Wiping Out the Competition by Loving Your Enemy: Find Out How!
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In the business world, we tend to think of our relationships with the competition as an “us versus them” situation. In our heads, our competitors are the only thing that stands between us and whatever our holy grail is.
In many offices, employees are even encouraged to hate the competition, creating an almost cult-like atmosphere where everything their own company does is correct and righteous, and everything their competitors do is unscrupulous and wrong.
This thought that our competitor is our sworn enemy is an obvious position to take. We’ve all seen successful sports coaches in the huddle preaching about how it’s “us versus the world.” In the short term, this attitude can sometimes rally the troops and keep everyone motivated. But in the long term, is this really the best strategy?
Yes, in most cases destroying a competing business will do a lot to improve your position. But you don’t have to accomplish this through hate. In fact, you might find it easier to wipe out the competition by loving your enemy.
What Does “Love Your Enemy” Even Mean?
We all know that your competition is your enemy because they stand in the way of what you want. That could be a new account, a patent, a candidate you want to hire, or many other things.
But one thing that should be acknowledged is that your competition only exists because they have similar goals and passions as you. You may want to see them fail because it would benefit you personally, but you should still have respect for someone who is trying to succeed in a similar way as yourself. A lot of times, if you put yourself in your competitors’ shoes, they wouldn’t feel that dissimilar to your own.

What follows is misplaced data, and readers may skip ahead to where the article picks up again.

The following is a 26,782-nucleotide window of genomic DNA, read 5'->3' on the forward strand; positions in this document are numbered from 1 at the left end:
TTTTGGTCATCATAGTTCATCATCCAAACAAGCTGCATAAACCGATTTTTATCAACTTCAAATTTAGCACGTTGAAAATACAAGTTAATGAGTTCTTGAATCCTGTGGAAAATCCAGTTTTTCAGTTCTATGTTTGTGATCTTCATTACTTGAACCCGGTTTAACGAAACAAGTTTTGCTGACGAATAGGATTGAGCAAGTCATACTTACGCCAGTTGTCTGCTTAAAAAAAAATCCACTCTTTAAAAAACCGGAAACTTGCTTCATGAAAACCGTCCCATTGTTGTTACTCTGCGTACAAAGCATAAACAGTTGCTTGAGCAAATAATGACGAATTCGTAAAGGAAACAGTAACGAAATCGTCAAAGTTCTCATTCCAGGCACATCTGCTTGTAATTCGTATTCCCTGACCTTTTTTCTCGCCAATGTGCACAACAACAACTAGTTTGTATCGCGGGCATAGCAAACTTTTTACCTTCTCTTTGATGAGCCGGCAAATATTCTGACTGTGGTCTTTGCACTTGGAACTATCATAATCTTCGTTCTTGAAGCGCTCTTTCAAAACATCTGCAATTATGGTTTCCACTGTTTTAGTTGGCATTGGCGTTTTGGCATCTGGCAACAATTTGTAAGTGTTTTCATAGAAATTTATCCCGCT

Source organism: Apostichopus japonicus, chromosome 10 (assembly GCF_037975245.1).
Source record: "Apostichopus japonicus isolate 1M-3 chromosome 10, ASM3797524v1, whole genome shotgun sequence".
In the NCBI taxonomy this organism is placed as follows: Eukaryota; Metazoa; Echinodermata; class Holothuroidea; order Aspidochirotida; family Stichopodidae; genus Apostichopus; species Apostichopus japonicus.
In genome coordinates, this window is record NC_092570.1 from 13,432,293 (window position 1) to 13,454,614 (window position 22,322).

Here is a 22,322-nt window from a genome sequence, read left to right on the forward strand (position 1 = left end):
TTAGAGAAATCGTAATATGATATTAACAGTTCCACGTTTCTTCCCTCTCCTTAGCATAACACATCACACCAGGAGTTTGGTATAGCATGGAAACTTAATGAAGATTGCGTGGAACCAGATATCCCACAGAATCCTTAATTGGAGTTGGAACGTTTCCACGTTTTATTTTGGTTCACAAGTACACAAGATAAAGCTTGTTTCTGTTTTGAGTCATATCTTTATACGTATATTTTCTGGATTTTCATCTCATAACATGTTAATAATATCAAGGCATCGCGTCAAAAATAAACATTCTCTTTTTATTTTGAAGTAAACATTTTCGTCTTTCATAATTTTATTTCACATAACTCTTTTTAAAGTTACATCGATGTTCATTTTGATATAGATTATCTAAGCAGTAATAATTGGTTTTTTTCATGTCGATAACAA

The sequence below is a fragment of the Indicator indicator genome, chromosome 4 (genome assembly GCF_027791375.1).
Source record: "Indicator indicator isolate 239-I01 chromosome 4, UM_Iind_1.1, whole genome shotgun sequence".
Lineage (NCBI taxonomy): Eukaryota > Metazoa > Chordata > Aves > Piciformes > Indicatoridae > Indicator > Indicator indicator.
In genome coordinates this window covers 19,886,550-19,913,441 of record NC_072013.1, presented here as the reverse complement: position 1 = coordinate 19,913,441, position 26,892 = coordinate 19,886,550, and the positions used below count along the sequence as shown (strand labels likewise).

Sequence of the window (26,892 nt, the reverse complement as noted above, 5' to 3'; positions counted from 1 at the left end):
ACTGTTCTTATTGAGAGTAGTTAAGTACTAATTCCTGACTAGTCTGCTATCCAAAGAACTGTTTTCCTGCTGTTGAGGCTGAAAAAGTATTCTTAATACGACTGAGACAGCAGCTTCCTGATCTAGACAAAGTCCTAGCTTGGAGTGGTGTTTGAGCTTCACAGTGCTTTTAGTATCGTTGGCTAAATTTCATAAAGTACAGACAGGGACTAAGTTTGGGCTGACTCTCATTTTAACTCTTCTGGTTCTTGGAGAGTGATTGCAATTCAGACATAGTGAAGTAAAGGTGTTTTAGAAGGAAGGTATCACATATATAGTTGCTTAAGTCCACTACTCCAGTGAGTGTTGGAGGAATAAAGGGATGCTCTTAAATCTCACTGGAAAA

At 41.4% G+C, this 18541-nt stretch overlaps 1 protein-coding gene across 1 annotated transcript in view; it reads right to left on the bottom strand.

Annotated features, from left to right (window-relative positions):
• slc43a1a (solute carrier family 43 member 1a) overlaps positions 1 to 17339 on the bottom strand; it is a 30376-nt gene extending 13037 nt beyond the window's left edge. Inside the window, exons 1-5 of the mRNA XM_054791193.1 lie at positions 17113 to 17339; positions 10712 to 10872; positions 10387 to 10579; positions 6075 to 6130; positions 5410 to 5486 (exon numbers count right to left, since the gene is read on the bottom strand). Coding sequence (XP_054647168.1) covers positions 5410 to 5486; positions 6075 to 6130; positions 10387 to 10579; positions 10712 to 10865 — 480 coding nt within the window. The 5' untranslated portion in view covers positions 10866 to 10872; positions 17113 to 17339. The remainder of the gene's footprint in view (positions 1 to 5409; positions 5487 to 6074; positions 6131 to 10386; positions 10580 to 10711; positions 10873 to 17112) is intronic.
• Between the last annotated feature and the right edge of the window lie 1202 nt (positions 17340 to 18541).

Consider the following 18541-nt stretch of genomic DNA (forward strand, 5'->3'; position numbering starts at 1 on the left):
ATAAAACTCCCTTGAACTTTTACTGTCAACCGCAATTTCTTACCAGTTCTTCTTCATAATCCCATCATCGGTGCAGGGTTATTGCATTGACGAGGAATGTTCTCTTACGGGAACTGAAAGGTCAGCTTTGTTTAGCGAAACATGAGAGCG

Loving your enemy also means studying what they do in order to improve what you do. Maybe you think your ideas and processes are better than your competitors’. And maybe most of them are. But invariably, there is something your competitors are doing better than you. If not, they wouldn’t really be your competitors at all, would they?
On the flipside, by studying your competitors’ businesses you can also uncover some things that they are not doing well. This will be something you can exploit later. If you love your enemy’s business like your own, the amount of valuable information you will learn is sure to help you beat them in the end.
If everything that you do or say is completely self-serving, nobody will ever trust what you have to say. That is true in your personal life as well as in the business world. When your competitor makes a smart move, comes out with a great product, or lands a big account, you would in most cases be better served long term to compliment them.
Why should you ever compliment your competitor? Well, if they do something that is universally applauded, but you speak negatively about it, you will paint your company as being untruthful. If you are untruthful, you are untrustworthy. And if you are untrustworthy, customers will be less likely to partake in your services.
However, if you show the ability to be objective even when that means complimenting your enemy, you will make everything you say and do much more credible. Now when you make a statement about your own business, people are less likely to be skeptical.
Make Them Comfortable
You wouldn’t go into a ring with a lion and start by yanking on his tail, would you? Of course not. What you’d probably do is talk softly to him in an attempt to keep him calm. You’d rather he feel comfortable than cornered. The same holds true for your competitors.
Just because you think of them as your enemy doesn’t mean you have to poke and prod them. Let them get as comfortable as possible. Comfortable people don’t tend to work as hard. They are less likely to push their limits and create new streams of revenue. And as we all know, when a business becomes stagnant, that business will start to find itself in trouble.
So be kind to your competitor. Talk softly to them until they fall asleep. Then push your business hard and wipe them out!
About the Author:
Patrick Del Rosario is part of the team behind Open Colleges, one of Australia’s pioneer and leading providers of Management Courses and certificate iv in training and assessment. When not working, Patrick enjoys blogging about career and business. Patrick is also a photography enthusiast and is currently running a photography studio in the Philippines. If you have a blog and would like to feature his works, you can find him on Google+.